Synthetic sex hormones can be administered to suppress fertility. Contraceptives consisting of progestin (synthetic progesterone) are among the synthetic options. They are available in multiple countries under several brand names for short term contraception, including injections with up to six months of fertility control and oral medications with ongoing dosing needed for contraceptive effect. While these products have some effect in males, they have typically been used to suppress estrus in female dogs and cats. The products have also been prescribed for dermatologic and behavior issues.
These products are not marketed in the U.S. but can be accessed from compounding agencies with a veterinarian’s prescription. In the U.S they are typically not recommended due to concerns about side effects. Reportedly in some countries, megestrol acetate can be purchased over the counter without veterinary prescription.
Synthetic progestins for this purpose, and some related brand names, include megestrol acetate (MA or MGA; Megecat, Ovaban®), medroxyprogesterone acetate (MPA; Depo-Provera), and proligestone (Covinan®). Progestins are not the only sex steroids used as contraceptives in cats and dogs. Androgens have also been studied and to a lesser extent used on a short term basis. There is more about each of these in ACC&D’s e-book. ACC&D has received the most inquiries about, and therefore has focused the most attention on, MA.
MA has been used for dogs and cats over several decades in numerous countries under different brand names and at varying recommended doses. One result of this has been that experiences with and perspectives on the drug vary significantly. MA retains a poor reputation in the U.S. that it may not deserve. Used correctly under specific circumstances (by attentive owners over short time periods on pets intended for breeding), MA can provide relatively safe postponement of estrus and temporary prevention of pregnancy.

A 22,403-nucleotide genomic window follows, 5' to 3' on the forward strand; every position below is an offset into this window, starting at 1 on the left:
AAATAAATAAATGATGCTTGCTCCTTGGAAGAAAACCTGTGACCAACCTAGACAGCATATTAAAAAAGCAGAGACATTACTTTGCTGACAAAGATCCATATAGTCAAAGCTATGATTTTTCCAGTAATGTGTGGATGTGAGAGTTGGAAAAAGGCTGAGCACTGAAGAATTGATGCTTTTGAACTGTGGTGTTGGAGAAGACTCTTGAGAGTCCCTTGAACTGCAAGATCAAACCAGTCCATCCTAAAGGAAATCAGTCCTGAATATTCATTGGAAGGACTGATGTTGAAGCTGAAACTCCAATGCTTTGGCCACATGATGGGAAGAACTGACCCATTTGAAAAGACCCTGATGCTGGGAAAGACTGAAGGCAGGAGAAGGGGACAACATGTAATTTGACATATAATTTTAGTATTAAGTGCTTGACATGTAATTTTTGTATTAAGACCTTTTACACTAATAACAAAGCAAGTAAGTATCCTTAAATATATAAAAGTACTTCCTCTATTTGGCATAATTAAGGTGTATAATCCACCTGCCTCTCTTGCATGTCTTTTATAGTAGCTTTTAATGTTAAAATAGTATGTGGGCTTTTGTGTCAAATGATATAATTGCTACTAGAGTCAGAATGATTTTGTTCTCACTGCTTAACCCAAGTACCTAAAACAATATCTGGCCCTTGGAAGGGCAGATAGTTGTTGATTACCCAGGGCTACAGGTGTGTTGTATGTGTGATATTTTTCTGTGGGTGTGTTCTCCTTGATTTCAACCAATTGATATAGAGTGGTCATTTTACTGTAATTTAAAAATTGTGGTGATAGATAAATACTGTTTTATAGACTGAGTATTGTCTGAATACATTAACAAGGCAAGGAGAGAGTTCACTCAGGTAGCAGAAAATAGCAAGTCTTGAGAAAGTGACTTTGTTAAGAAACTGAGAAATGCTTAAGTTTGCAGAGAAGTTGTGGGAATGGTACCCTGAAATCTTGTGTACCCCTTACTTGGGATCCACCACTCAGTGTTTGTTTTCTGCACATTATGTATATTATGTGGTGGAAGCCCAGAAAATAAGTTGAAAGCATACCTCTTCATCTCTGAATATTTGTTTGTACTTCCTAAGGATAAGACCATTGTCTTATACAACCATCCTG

In the US, a very low-dose oral application was marketed briefly under the name FeralStat for short term use in feral cats; some individuals are now using a compounded equivalent based on their experience. It was difficult to evaluate FeralStat as its dose levels were far lower than doses of MA studied for efficacy and safety.
Efficacy and duration
While varying by brand, MA is typically given in pill or powder form.
In cats, reports of effective doses ranging from 2.5 mg per week to induction dosing of 5 mg daily for five days, followed by weekly doses of 5 mg. Cats require ongoing treatment with MA during their heat season (January/February to mid-summer in northern temperate regions).
Early experimental reports found MA to be 92% effective at postponing estrus (heat) in female dogs when it was given at 2.2 mg/kg for 8 days starting at the very beginning of the heat cycle (proestrus). If not started early enough or if started at an insufficient dose, MA does not work. In dogs, MA postpones estrus for what is approximately an entire reproductive cycle, usually 4-6 months (with a range of 1-7 months).
In studies, MA has also been used in conjunction with Suprelorin to suppress the flare estrus that can happen prior to onset of contraceptive impact from that implant.
Complications of MA use can include pyometra, mammary hyperplasia and cancer, diabetes mellitus, and adrenal gland suppression. Weight gain and lethargy, as well as other behavioral changes, are commonly reported. Typically, extended use is not recommended.
A pharmacovigilence report published in 2003 cited that during the 1994-2002 period studied, 132 million pills of MA were sold for veterinary use in France. Incidence of complications reported were very low given this distribution.
To learn more about progestin and other sex steroid contraceptives for cats and female dogs, check out the resources below:
To learn more about progestin contraceptives for cats and dogs, check out the resources below:
Journal articles and reports: